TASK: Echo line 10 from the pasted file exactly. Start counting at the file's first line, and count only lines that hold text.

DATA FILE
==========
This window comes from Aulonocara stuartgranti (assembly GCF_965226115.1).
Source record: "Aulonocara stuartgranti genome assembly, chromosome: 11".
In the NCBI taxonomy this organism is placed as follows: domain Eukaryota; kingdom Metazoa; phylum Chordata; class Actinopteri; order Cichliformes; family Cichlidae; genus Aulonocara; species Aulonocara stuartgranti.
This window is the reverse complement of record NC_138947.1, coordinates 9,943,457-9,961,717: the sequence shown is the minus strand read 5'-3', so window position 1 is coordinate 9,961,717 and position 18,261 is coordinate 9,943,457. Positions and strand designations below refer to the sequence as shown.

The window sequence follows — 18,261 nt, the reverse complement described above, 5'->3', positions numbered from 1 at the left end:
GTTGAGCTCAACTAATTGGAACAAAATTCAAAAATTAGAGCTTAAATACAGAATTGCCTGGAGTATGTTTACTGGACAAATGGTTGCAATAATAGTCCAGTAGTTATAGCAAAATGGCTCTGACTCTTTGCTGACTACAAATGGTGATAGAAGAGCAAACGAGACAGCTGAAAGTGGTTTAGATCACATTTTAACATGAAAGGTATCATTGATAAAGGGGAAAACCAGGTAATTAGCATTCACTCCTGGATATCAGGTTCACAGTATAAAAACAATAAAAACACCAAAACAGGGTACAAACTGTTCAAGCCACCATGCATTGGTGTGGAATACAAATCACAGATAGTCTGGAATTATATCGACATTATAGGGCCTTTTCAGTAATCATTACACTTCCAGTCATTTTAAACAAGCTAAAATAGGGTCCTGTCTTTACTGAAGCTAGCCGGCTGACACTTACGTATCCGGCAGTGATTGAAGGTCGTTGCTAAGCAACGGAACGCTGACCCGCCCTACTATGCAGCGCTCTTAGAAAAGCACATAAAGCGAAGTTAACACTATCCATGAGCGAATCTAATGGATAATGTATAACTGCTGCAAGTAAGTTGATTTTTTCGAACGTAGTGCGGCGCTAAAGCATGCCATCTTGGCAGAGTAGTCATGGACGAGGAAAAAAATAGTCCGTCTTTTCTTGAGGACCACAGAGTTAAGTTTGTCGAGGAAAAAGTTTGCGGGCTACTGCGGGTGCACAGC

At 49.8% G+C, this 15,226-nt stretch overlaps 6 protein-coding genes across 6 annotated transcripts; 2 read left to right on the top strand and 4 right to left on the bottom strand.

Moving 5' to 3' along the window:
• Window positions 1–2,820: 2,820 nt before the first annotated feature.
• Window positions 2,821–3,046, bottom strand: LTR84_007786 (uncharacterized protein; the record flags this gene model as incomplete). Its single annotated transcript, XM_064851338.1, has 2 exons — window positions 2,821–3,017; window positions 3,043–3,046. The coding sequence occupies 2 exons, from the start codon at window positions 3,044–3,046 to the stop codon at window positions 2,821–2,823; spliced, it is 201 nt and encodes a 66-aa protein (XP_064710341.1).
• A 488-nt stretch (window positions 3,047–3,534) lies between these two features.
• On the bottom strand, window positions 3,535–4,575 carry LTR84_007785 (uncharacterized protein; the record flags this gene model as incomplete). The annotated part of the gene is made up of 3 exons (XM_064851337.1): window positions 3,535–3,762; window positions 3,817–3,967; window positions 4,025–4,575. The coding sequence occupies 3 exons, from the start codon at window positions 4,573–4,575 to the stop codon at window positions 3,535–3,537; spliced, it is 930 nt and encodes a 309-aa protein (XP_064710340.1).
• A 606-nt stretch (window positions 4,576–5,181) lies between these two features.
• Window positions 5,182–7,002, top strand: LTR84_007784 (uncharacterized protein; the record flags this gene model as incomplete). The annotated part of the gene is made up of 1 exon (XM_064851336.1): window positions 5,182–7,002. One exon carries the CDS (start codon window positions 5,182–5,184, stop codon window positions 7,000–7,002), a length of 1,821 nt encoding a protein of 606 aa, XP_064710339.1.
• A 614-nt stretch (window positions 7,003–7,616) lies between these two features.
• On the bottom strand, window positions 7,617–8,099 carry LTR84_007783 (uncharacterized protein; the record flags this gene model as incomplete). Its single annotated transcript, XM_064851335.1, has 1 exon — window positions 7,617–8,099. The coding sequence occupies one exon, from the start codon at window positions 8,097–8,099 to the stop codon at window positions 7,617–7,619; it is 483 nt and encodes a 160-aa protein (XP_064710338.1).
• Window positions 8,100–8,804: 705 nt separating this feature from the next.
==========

• Window positions 2,821–3,046, bottom strand: LTR84_007786 (uncharacterized protein; the record flags this gene model as incomplete). Its single annotated transcript, XM_064851338.1, has 2 exons — window positions 2,821–3,017; window positions 3,043–3,046. The coding sequence occupies 2 exons, from the start codon at window positions 3,044–3,046 to the stop codon at window positions 2,821–2,823; spliced, it is 201 nt and encodes a 66-aa protein (XP_064710341.1).